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Washington: Donald Trump is leading the Republican pack ahead of Saturday's crucial primary in South Carolina while Hillary Clinton is facing a tough challenge from Bernie Sanders in the Democratic contest in Nevada.
With the real estate mogul leading with 31.8 percent support in Real Clear Politics average of polls widely expected to win in Indian-American governor Nikki Haley's home state, the focus is on who would get the second place.
While Texas senator Ted Cruz, who scored a surprise win in the first Republican caucus in Iowa, has the backing of 18.4 percent Republican voters, Florida senator Marco Rubio snapping at his heels with 17.8 percent, has been endorsed by Haley.
Trump, who Thursday took on Pope Francis for suggesting he is not Christian because of his plans to build a wall on the US-Mexican border and deport illegal immigrants and Rubio are both attacking Cruz calling him a liar and dishonest.
"He holds up the Bible and then he lies," Trump said of Cruz Thursday. "I think it's very inappropriate." Cruz is fighting back and dared Trump to sue him after the billionaire sent a letter urging Cruz to stop.
The remaining three candidates are also hoping for a good performance in South Carolina to keep their campaigns going. Retired neurosurgeon Ben Carson thinks he'll perform better in South Carlolina than many expect.
"It's a very important state," he said in Charleston. "It can have an effect of redirecting things. I think there is a lot of potential here." John Kasich, the Ohio governor, is hoping his strong New Hampshire second-place finish will lead to unexpected gains in future primaries.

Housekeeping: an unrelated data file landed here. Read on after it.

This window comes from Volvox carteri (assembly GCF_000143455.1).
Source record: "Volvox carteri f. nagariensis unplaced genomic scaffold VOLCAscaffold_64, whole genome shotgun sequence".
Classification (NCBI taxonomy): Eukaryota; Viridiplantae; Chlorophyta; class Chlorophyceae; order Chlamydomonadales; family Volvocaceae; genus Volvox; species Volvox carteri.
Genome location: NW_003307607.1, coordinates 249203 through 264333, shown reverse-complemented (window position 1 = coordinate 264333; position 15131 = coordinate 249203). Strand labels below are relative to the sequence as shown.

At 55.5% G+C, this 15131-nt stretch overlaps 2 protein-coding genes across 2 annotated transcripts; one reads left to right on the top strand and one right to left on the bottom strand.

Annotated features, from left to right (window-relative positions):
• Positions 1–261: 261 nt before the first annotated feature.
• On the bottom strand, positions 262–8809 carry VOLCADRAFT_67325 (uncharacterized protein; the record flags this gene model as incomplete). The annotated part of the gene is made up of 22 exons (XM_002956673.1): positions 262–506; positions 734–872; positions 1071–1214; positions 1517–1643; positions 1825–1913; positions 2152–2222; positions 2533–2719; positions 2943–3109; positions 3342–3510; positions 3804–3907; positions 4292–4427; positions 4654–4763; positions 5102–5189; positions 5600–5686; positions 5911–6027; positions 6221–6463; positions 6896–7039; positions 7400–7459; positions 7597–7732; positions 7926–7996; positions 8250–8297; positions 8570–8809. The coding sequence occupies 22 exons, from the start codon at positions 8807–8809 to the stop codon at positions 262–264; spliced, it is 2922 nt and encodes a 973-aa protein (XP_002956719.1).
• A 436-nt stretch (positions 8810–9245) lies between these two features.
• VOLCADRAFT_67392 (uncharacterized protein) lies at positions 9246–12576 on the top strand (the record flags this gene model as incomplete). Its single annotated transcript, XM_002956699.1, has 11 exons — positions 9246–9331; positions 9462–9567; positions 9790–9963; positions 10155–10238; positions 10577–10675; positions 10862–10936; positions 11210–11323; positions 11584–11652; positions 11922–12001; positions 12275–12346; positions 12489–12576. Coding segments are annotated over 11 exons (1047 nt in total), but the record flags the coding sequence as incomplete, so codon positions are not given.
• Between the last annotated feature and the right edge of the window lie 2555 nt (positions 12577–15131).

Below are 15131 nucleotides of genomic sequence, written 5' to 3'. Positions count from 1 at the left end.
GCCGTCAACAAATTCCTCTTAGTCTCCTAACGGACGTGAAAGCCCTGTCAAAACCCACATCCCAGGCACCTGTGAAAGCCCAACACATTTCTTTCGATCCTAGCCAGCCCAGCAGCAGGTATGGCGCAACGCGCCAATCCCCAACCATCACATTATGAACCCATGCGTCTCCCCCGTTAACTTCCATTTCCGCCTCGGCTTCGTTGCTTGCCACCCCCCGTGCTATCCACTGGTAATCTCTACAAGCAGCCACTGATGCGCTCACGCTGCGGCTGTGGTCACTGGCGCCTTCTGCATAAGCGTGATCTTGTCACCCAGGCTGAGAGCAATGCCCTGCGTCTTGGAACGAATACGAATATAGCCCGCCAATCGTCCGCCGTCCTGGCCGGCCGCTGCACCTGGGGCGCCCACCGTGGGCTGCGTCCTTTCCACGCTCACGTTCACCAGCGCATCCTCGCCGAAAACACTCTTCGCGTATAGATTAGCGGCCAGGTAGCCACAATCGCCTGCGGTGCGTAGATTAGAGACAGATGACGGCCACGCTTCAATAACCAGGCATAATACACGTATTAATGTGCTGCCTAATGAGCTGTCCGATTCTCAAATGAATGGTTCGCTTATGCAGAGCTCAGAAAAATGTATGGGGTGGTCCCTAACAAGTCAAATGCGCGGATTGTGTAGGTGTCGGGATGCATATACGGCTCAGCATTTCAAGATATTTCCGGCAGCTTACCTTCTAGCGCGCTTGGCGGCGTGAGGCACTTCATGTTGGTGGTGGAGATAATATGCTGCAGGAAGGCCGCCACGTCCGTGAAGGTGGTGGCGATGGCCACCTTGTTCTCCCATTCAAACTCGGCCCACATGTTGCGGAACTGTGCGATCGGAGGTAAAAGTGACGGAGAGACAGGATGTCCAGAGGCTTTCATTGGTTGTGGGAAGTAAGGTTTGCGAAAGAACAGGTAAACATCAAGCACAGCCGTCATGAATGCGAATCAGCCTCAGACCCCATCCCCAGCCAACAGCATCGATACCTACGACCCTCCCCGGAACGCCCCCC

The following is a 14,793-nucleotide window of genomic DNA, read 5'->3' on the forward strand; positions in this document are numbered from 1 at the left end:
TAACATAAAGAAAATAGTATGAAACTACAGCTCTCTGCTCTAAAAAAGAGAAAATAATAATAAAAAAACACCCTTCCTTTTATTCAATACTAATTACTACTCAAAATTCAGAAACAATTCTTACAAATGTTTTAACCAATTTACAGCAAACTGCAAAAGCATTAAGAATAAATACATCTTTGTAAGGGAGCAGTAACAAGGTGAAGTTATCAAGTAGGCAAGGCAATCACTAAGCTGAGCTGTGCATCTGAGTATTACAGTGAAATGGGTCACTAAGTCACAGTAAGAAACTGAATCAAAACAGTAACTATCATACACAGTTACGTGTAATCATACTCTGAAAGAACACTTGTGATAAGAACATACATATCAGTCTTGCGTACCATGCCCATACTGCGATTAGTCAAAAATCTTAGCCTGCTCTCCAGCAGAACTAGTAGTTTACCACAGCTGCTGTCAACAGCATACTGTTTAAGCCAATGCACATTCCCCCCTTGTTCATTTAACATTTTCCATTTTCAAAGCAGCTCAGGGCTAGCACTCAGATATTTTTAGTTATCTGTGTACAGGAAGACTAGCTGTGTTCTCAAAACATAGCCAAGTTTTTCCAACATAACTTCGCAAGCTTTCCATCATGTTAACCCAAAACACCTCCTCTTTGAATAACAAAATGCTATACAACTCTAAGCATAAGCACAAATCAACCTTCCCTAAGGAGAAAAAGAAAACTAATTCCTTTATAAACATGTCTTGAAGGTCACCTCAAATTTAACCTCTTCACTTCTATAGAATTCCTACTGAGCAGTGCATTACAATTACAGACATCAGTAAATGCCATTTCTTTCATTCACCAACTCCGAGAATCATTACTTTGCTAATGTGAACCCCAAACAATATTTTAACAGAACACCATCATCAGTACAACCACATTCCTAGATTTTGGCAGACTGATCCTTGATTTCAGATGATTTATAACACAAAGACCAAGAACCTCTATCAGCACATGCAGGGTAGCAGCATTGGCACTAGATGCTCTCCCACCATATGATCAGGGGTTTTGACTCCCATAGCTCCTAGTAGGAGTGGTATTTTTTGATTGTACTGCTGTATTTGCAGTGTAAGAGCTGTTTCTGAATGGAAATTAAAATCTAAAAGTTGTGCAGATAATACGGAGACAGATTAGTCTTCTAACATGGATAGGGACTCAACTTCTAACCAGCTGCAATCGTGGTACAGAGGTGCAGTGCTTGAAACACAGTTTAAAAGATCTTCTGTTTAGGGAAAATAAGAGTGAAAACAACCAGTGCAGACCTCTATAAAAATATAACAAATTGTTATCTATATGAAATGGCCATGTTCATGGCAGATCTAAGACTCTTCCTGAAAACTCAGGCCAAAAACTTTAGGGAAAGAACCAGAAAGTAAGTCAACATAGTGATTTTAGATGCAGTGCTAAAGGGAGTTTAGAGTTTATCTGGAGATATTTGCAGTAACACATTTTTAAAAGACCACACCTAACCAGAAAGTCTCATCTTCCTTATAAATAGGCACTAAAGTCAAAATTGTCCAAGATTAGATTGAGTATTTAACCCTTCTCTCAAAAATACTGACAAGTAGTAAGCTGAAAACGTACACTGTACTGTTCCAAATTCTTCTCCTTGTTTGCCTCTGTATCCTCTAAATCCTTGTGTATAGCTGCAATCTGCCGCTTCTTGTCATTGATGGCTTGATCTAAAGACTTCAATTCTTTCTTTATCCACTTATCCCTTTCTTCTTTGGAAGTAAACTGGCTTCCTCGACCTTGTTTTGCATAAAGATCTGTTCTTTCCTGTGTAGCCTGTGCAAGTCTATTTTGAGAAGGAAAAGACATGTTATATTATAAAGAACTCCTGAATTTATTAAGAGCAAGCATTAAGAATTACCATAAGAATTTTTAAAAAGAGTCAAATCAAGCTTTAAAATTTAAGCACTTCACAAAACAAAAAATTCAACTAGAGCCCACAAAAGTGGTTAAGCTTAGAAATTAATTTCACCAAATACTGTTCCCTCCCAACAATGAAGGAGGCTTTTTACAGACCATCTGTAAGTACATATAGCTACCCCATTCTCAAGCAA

Former Florida governor Jeb Bush, after losing the coveted endorsement of Haley to Rubio, is running low on cash. His efforts this week have included campaigning with his brother, former president George W. Bush, and his mother, former First Lady Barbara Bush.
Meanwhile, self styled Democratic Socialist Bernie Sanders is posing a tough challenge to Clinton in the Democratic caucus in Nevada. In her first run for the White House in 2008, Clinton won the popular vote in Nevada over then Sen. Barack Obama.
The question is whether after a drubbing in New Hampshire, would she be able to repeat the feat and put a stop to the "Bern-mentum." Both campaigns have invested heavily in caucus training geared toward Spanish speakers, including the Clinton campaign's training, "Caucus Conmigo."
Clinton reiterated Friday that she'll release the transcripts of the infamously expensive speeches she gave to Wall Street firms including Goldman Sachs if other politicians start releasing transcripts of their past speeches to private groups.
"I'm happy to release anything I have when everybody else does the same, because every other candidate in this race has given speeches to private groups, including Senator Sanders," she said at an event in Las Vegas. Bernie Sanders' campaign quickly "accept[ed] Clinton's challenge" with a tongue in cheek press release:
"Sen. Sanders accepts Clinton's challenge. He will release all of the transcripts of all of his Wall Street speeches. That's easy. The fact is, there weren't any. Bernie gave no speeches to Wall Street firms."